PokÃ©mon Channel is the latest entry in Nintendo's long-running series of games based on the popular anime franchise that has been going strong since the first game hit the original Game Boy in the late '90s. Since then, the series has seen a variety of entries on the Game Boy Platform, along with appearances on Nintendo's home consoles. Whereas the handheld titles have proved to be addictive and inventive games in their own rights, the home console titles have usually fallen short of the high standards set by the Game Boy games. This, unfortunately, holds true for PokÃ©mon Channel, a loosely defined game that has you hanging out with PokÃ©mon poster boy Pikachu. While there are some interesting elements to the game, it's ultimately undone by poor execution that ends up bringing down the whole experience. So, if you ever thought it would be cool to hang out with Pikachu, think again.
PokÃ©mon Channel lets you play as a couch potato while actually being a couch potato!
The game's premise is simple. You serve as a virtual Nielsen family to help Professor Oak focus-test the PokÃ©mon Channel, a new network that airs programs aimed at PokÃ©mon. Your main task is to watch the various television programs on the network and report back with your findings. Oak becomes especially interested in your feedback when, shortly after a pack of Magnemites deliver your television, a wild Pikachu shows up at the door to your pad. Quicker than you can say "home invasion," Pikachu makes himself at home and becomes fascinated with your television, at which point the little guy becomes a permanent fixture in your pad. Since you're now sharing space with one of Oak's intended audience, the canny professor urges you to watch television with your new friend so you can provide feedback.
The gossamer-thin premise suits the equally lean gameplay quite well. The core of your experience in the game revolves around watching television with Pikachu. You'll initially find a small number of channels selectable when you first start the game, with the centerpiece being the anime channel that features the first part of an episode of Pichu Bros. As you progress through the game, you'll open up the other parts, and you'll eventually be able to watch the whole thing through. The other channels feature themed shows that are hosted by familiar faces in the PokÃ©mon universe. Squirtle is host of the shopping channel, Psyduck anchors the local news (which features on-the-scene interviews by Meowth), Smoochum leads you through exercises on the fitness channel, Wobuffet is the host of the quiz channel show, Smeargle waxes poetic on the arts in his show, and Slowbro keeps you up-to-date on weather, to name just a few.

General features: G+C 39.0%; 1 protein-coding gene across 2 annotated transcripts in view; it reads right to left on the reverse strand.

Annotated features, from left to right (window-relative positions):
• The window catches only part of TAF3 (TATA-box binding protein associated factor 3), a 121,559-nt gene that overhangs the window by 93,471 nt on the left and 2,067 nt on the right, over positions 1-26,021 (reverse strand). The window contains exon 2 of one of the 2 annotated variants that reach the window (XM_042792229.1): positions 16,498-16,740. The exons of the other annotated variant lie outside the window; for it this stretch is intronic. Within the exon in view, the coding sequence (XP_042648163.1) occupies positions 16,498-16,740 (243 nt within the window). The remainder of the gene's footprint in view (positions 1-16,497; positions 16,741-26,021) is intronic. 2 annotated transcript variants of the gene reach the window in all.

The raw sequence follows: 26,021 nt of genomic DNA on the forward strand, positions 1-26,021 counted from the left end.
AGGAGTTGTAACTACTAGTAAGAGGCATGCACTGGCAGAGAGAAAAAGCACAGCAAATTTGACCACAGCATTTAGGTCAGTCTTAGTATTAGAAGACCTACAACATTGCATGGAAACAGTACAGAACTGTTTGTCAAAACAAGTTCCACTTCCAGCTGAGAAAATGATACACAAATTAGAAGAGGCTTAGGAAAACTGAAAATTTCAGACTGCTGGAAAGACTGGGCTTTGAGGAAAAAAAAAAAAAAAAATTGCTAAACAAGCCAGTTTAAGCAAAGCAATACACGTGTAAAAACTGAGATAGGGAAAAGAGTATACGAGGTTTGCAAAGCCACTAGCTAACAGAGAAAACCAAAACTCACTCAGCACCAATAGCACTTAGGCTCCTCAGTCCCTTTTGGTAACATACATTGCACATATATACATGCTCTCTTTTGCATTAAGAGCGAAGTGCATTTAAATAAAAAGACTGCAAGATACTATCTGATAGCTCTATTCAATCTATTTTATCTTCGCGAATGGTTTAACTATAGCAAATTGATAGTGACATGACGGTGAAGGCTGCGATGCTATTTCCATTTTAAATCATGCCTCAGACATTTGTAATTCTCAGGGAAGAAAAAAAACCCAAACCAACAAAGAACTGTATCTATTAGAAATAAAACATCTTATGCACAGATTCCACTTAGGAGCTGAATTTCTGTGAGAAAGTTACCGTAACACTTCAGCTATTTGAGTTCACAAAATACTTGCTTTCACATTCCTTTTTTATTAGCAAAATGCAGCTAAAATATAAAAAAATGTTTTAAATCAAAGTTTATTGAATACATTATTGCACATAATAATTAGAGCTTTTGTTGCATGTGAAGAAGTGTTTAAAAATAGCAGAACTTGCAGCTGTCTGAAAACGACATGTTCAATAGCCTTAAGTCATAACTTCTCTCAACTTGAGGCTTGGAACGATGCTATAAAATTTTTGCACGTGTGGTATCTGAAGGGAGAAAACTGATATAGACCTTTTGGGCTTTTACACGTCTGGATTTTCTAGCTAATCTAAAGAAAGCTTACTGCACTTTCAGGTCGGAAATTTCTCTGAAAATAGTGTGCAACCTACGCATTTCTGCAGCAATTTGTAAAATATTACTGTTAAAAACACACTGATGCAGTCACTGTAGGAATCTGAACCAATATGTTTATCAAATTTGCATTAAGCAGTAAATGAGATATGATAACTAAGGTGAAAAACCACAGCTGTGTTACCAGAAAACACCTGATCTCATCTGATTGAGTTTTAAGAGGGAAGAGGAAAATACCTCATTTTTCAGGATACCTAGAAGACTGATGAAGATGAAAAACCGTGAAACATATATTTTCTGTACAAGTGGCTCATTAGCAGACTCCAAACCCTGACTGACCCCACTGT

The game uses the GameCube's internal clock to track when you play. There are three basic times of day in the game--morning, afternoon, and night--which affect when you can access programs. You access new shows by watching all the channels you have available to you at a given time, and you interact with them if possible. Following this, you submit a detailed account to Professor Oak on the report channel.
You have limited interaction with some of the shows, most notably Quiz Wobuffet, which quizzes you on PokÃ©mon trivia, and Shop Squirtle, where you can buy items by touching the television screen to input answers or shopping orders. Both shows are tied to each other in that you earn cash (called PokÃ©) on the quiz show that you can use to buy stuff on the shopping channel. Shopping is another large part of the game experience, as is collecting items. You're able to buy a number of different items, including new TVs, posters, dolls, and PokÃ©mon Mini games. In fact, you find one of the handheld units in your room with Snorlax's Lunch Time, and you're able to get several more. You're also able to collect "Nice" cards, which are virtual trading cards that you collect in your binder as you go through the game. They come in normal, motion, and platinum varieties. Normal cards have a PokÃ©mon's picture on them, motion cards are virtual lenticular cards that simulate motion when tilted, and platinum cards are upgraded motion cards that also offer up a sound sample of the featured PokÃ©mon's signature cry. Finally, you're able to collect special items, such as a pass that lets you ride the local bus to visit new locales.
Sitting around and watching TV with Pikachu turns out to be about as much fun as it sounds.
You're also able to interact with the programs in another way, via a paint program triggered by a Smeargle doll you receive early on in the game. If you click on the doll while watching any parts of the Pichu Bros. cartoon, the program captures a still image in black and white, which you can color. Once you're satisfied with your creation, you can name it and display it in your room. While you can only display one work of art, you can have the others auctioned off to earn PokÃ©. In a nice bit of synergy, you'll see your artwork critiqued by Smeargle, on his television show, as you progress through the game. The paint program also features e-Reader support, which allows you to upload more images into the game for you to paint. The game comes with three e-Cards that you can use to get your budding art career started.